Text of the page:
Thursday, July 30, 2009

Entrepreneurship Cell - An introduction

"When you reach an obstacle, turn it into an opportunity. You can overcome and be a winner, or you can allow it to overcome you and be a loser. Go that extra mile that failures refuse to travel. It is far better to be exhausted from success than to be rested from failure."

- Mary Kay Ash, founder of Mary Kay Cosmetics .

"An entrepreneur tends to bite off a little more than he can chew hoping he'll quickly learn how to chew it.

- Roy Ash, co-founder of Litton Industries.

“Don't sit down and wait for the opportunities to come. Get up and make them!"

- Madam C.J. Walker, America's first black female millionaire.

We at SIIB are formally inaugurating the entrepreneurship cell on 31st July, 2009.

What does entrepreneurship cell stand for and what are our aims and objectives ? Let’s start from the very basics. Who is an entrepreneur?

Cambridge dictionary defines it as “someone who starts their own business, especially when this involves risks.”

So, why should someone venture into something which by definition includes ‘risk’ as an integral part of it? The question is very aptly answered by one very successful entrepreneur, Steve Jobs. He says, “Your time is limited, so don’t waste it living someone else’s life. Don’t let the noise of other’s opinions drown out your own inner voice. Have the courage to follow your heart and intuition. They somehow already know what you truly want to become. ”

Why Entrepreneurship?

Ensuring that you are the architect of your prosperity and your achievement is ultimately the responsibility of one person and one person only - you. In other words you are the master of your true self. Running a business may be hard work, but that’s certainly not what you are rewarded for. Often at times, burning the midnight oil is simply the bare minimum requisite for entering into business. You earn your returns by working smart, quality of your ideas. While working a regular job isolates you from the risk of no return on bad ideas, it virtually nullifies the incredible return on good ones.

It’s an amazing feeling to start with nothing and end up with something absolutely amazing.

It’s hard to be born rich or inherit the family farm, but business unlocks a path to real wealth potential. But that’s only a small part of the whole story. The main thing is satisfaction.

Entrepreneurship and Economy

The role of entrepreneurship and an entrepreneurial culture in economic and social development has often been underestimated. Over the years, however, it has become increasingly apparent that entrepreneurship does indeed contribute to economic development.

Transforming ideas into economic opportunities is the crux of entrepreneurship. History shows that economic progress has been significantly advanced by pragmatists who are entrepreneurial and innovative, and are able to exploit opportunities and willing to take risks.

Entrepreneurs create solutions that fly in the face of established knowledge, and they always challenge status quo. They are risk-takers who pursue opportunities that others may fail to recognize or may even view as problems or threats. Whatever the definition of entrepreneurship, it is closely associated with change, creativity, knowledge, innovation and flexibility-factors that are apparently becoming important factors of competitiveness in a globalized world economy. Thus, fostering entrepreneurship means promoting the competitiveness of businesses.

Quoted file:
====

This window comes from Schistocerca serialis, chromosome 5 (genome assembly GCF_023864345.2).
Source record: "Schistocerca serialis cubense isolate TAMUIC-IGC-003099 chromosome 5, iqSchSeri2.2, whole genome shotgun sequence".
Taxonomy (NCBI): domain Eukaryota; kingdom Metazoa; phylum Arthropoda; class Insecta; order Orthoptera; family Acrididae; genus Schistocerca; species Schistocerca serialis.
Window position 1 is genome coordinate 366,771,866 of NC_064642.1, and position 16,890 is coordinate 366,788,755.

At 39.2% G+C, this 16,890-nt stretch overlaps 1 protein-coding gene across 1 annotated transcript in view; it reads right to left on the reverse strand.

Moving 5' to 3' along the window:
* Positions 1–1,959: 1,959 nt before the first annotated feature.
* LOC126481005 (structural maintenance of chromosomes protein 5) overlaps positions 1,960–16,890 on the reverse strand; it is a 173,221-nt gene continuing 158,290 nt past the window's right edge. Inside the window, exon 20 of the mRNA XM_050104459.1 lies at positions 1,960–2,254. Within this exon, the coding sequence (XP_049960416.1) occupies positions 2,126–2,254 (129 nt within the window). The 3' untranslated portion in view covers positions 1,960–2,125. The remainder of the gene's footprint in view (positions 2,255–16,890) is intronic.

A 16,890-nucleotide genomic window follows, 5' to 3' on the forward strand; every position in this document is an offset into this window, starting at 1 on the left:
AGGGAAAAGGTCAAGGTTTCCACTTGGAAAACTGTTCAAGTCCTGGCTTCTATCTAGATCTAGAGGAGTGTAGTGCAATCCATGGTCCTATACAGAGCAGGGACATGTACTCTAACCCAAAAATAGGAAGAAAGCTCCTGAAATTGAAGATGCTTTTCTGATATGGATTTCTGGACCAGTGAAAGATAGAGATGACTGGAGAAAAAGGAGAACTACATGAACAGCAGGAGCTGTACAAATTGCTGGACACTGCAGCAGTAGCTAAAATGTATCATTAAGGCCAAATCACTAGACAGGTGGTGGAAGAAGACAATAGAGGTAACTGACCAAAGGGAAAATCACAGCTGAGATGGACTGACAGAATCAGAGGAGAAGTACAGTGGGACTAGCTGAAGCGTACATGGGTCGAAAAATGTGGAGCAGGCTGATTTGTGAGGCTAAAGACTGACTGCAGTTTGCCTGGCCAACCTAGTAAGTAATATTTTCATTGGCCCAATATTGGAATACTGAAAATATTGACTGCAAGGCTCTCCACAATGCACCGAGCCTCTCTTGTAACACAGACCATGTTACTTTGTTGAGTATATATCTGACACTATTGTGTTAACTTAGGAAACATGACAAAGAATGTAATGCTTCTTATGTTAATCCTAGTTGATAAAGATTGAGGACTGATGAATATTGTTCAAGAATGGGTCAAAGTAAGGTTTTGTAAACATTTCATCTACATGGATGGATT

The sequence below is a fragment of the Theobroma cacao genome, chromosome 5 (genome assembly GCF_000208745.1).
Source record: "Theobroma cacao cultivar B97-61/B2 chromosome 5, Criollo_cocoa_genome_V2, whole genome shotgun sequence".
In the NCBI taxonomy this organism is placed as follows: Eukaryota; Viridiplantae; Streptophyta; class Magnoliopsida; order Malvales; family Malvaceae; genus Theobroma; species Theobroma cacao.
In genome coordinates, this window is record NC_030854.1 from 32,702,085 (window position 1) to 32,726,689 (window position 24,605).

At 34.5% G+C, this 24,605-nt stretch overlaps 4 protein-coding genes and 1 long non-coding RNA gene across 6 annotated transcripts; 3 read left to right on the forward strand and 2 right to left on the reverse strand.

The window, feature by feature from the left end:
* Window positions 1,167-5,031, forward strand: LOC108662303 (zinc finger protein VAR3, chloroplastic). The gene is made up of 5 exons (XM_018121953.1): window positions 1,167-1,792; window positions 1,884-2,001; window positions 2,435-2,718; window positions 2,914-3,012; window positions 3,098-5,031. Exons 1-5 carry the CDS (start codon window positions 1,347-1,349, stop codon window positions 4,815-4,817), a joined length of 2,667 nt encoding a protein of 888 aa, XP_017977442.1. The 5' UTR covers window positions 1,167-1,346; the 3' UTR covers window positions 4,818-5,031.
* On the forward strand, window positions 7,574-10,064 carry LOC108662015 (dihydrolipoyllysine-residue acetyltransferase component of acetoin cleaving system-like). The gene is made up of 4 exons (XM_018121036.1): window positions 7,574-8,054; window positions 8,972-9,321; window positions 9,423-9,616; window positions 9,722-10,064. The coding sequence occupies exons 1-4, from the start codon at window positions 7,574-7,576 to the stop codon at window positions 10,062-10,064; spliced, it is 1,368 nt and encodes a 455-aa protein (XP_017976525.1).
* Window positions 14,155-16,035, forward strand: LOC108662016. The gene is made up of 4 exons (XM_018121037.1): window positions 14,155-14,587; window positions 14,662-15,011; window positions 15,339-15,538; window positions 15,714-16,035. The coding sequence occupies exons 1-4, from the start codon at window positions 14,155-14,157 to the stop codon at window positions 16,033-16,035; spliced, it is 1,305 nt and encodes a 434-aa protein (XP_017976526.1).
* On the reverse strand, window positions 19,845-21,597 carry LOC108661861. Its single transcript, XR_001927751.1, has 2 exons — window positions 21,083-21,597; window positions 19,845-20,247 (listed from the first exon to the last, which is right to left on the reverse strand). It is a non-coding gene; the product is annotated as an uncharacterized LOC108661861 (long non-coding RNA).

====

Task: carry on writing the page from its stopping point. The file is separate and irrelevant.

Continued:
Private sector development and entrepreneurship development are essential ingredients for achieving the Millennium Development Goal of reducing poverty. While sound macroeconomic policies and providing market access are crucial, emerging markets need to nurture and develop entrepreneurs who are able to take advantage of opportunities created by globalization.

For many developing countries, private sector development has been a powerful engine of economic growth and wealth creation, crucial for improving the quality, number and variety of employment opportunities for the poor.

Economically, entrepreneurship invigorates markets. The formation of new business leads to job creation and has a multiplying effect on the economy.

Socially, entrepreneurship empowers citizens, spurs innovation and changes mindsets. These changes have the potential to integrate developing countries into the global economy.

Entrepreneurship in SIIB

We in SIIB want to develop lateral/horizontal thinking and encourage other youth to explore entrepreneurship and self-employment through the recognition and development of their inventive, critical thinking and problem-solving skills. To facilitate out of the box thinking and developing that skill is to recognize a genuine opportunity when you come across one. This will enable us to be life-long partners in building and supporting the environment of entrepreneurship in the community.

Entrepreneurship means lot of hard work, it means relentless optimism and fighting for one’s own belief. Winston Churchill once said,’ Success is walking from failure to failure without any loss of enthusiasm.’

We, in entrepreneur cell of SIIB would strive for such a commitment and belief and uphold the spirit of entrepreneurship in its truest sense.

“The critical ingredient is getting off the beaten path and doing something. A lot of people have ideas, but there are few who decide to do something about them now. Not tomorrow. Not next week. But today. The true entrepreneur is a doer, not a dreamer.”

-Nolan Bushnell, founder of Atari & Chuck E. Cheese’s

Krishanu Mukherjee (09-11)

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